©Ann Moradian, from 'Impressions from Paris', for The Dance Enthusiast
I attended a performance of the Slovakian Ballet at the State Theatre in Bratislava 18 years ago. It was an unforgettable experience. The dance actually began as the conductor raised his baton. There was a very long pause in which you could savor and actually rest in the tangible silence that proceeds sound. The orchestra, the conductor and the audience together were suspended in that long moment, tasting the delicate birth of music. I will never hear music the same way again. And, after seeing Jaro Vinarksy's 'The Last Step Before' I will never see light in the same way again.
Jaro Vinarsky, in 'The Last Step Before', Photo© Noro Knapp
We are in the dark long enough for our eyes to adjust and register how deep it goes. When light comes, it comes slowly, floating red in space. It begins to register as body parts and their disappearance, like a slow motion strobe light. The images change from one space to another so sharply, and with such sculptural variation that it seems physically impossible.
As the light strengthens, the body parts merge into a single moving body that seems to float, suspended in the dark velvety space. It is only later, watching what looks like a glowing head bobbing on the surface of this black ocean, that I consciously recognize darkness as its own tangible entity.
Vinarsky is an incredible dancer. He unites breath, being, form and movement in a way that resonates as texture, vibration, memory, and feeling. I am moved deep within my being. But the brilliance of the collaboration between Vinarsky's choreography, Pavel Kotlik's lighting and Ondrej Bederka and Mirek Zitnik's costume cannot be ignored. It transforms the dance into an extraordinary visual and visceral experience.
The program notes tell us 'The Last Step Before' is "a story where one of many human beings attempts to fly." It refers to the character as "our hero" (I hate heroes! I even hate the “idea” of heroes.) To me, they imply a glamorization of struggle that I find self-aggrandizing and infantile -- blatantly false. But this hero is tenderly loved by his creator. This hero is so honest, sincere and vulnerable that he cuts through even my entrenched aversion.
Jaro Vinarsky, In The Last Step Before, Photo© Noro Knapp
Maybe some of you had the opportunity to see Vinarsky in New York at La Mama last November, in 'The Painted Bird Bastard (Part 1)', but I had never heard of him before. I had, of course, heard of L'Etoile du Nord because it is one of the pulsing arteries of the dance community here in Paris, but this was the first chance I'd had to go there. It is a small black box with a deep and narrow stage where theater and dance are presented year-round. A photo exhibit, called corps révélé(s) – which I believe translates as 'revealed body(s) – is a joint project with Agence Révélateur. (The work of Claudia Vialaret, in particular, vibrates with movement.)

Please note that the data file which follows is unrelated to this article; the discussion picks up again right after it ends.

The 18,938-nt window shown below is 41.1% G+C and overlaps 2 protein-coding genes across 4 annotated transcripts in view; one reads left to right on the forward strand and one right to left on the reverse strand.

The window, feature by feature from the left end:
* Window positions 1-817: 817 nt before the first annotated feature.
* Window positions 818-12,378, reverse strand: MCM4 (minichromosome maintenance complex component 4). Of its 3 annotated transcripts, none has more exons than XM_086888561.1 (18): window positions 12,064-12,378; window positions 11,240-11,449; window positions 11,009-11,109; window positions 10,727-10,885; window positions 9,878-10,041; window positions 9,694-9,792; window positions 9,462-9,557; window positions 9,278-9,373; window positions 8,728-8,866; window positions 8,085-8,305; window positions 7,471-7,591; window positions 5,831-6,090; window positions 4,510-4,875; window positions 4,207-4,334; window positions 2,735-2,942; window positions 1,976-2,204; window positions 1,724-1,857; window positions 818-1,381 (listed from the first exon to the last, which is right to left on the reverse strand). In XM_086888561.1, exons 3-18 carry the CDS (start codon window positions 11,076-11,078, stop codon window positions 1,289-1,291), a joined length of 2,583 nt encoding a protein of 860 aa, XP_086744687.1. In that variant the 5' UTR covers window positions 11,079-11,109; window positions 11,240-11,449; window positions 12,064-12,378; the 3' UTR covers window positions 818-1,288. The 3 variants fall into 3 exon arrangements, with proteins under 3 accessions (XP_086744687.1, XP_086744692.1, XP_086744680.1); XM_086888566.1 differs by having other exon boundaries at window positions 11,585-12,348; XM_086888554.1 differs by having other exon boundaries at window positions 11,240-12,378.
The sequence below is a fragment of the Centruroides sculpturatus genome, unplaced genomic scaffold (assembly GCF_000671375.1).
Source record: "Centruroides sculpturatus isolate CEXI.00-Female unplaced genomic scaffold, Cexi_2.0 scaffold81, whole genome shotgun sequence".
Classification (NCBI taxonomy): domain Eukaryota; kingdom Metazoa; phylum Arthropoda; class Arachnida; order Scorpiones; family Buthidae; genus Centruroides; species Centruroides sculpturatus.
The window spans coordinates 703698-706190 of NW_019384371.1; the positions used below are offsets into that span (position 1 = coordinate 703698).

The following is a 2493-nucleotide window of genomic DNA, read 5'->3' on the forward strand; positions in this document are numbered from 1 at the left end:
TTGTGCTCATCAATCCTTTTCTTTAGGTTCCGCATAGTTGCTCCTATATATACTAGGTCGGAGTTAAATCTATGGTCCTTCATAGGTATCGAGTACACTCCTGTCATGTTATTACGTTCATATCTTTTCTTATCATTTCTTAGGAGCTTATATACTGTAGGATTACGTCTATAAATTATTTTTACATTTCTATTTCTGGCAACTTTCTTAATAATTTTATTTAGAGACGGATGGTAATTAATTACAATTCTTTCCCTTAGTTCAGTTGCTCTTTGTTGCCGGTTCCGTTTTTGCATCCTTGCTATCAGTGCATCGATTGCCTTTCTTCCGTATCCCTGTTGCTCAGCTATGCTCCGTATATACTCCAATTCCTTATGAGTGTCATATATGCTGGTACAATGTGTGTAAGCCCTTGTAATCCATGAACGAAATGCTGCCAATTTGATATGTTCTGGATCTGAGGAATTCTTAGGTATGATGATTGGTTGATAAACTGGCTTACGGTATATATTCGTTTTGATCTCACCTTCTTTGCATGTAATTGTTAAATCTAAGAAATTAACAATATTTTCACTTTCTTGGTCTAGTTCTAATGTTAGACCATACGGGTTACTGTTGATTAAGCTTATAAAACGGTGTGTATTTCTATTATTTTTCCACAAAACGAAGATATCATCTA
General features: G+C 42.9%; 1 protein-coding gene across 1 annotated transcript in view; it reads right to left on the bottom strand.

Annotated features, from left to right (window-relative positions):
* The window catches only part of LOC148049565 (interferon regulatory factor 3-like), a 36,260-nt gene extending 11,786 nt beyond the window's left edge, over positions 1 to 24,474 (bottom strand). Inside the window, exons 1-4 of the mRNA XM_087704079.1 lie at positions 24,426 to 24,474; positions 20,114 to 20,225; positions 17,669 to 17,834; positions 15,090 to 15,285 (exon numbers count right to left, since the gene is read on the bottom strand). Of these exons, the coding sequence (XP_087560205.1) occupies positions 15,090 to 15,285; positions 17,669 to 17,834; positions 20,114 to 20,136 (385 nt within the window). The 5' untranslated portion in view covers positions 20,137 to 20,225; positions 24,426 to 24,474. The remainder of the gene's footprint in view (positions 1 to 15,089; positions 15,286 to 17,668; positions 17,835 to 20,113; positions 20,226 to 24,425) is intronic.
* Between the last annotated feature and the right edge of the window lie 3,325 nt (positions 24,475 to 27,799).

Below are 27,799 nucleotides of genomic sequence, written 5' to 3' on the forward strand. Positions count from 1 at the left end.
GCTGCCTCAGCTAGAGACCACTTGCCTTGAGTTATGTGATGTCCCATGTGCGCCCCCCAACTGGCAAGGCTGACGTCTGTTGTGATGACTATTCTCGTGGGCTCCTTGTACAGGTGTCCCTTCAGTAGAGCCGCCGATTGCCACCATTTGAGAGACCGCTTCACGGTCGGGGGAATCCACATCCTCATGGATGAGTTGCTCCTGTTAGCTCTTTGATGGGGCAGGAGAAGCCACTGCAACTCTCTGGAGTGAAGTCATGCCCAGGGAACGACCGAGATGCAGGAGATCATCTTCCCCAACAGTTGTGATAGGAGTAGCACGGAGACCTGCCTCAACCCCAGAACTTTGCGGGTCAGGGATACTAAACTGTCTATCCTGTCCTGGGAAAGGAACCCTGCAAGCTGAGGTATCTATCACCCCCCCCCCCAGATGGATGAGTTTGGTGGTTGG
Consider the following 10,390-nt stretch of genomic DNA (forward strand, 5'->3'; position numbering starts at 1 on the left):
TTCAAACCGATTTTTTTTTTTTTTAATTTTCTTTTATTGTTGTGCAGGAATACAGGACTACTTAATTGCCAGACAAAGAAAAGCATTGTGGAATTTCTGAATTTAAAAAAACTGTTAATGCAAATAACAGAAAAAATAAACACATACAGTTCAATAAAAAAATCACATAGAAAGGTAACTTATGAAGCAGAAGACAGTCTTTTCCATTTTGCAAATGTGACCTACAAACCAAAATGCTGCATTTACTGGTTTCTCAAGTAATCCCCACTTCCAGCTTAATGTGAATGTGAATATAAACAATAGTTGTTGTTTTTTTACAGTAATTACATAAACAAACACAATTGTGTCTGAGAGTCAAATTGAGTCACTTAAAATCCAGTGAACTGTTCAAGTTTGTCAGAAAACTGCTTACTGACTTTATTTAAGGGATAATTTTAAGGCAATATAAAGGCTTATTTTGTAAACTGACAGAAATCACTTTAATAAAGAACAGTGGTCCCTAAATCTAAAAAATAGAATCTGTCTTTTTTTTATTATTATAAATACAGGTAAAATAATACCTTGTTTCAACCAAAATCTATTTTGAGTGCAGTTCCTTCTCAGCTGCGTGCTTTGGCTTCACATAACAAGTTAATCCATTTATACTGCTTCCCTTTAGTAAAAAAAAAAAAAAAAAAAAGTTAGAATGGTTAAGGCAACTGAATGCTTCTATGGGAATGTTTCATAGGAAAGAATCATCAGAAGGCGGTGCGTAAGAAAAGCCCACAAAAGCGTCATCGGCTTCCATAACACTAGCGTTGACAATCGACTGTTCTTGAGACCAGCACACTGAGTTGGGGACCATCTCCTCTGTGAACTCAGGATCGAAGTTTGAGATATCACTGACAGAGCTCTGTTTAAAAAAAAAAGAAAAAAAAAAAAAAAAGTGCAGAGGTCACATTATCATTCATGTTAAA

The second work on the program was by Eva Klimackova, another Slovakian, whose company, E7Ka, is based in Paris. I was curious to see her work because I had the pleasure of moving with her at a workshop that Bill Young conducted at Canaldanse here last spring. I will not forget the extraordinary sensitivity, depth and honesty I felt in her dancing.
Eva Klimackova and Sylvain Rembert in touch.ed, Photo ©Philippe Deutsch
Klimackova's quartet, TOUCH.ED, was performed by Klimakova, Tomas Nepsinsky, Sylvain Rembert and Marika Rizzi. The dancers were costumed in blacks and blues that merged into the dark canvas of the theatre. The lighting by Alexandrine Daloiso and Philippe Deutsch seemed to flatten them further into the shadows. I recognize the choice of a casual performance aesthetic as a valid cultural expression, but was disappointed to feel so alienated from them. The audience, overall, was enthusiastic and responded warmly to Klimackova's piece.
Dark costumes against a dark backdrop with dark lighting didn't help me, with my failing eyesight and late night fatigue, to connect with the work. The dancers' casual energy came across to me as non-committal and without purpose. I didn't understand why I should care. Partnering that may feel strongly connected for the people doing it doesn't automatically transfer to performance.
Tomas Nepsinsky in touch.ed, Photo ©Philippe Deutsch
A French woman I spoke to on the metro ride home who had also seen the program described the dance as "delicate" and clearly appreciated it. I am glad the delicacy that I know is inherent in Klimackova's touch and in her partnering was communicated to others, though I am sorry it wasn't to me.
*The annual series 'Avis de Turbulences' continues through October 15th°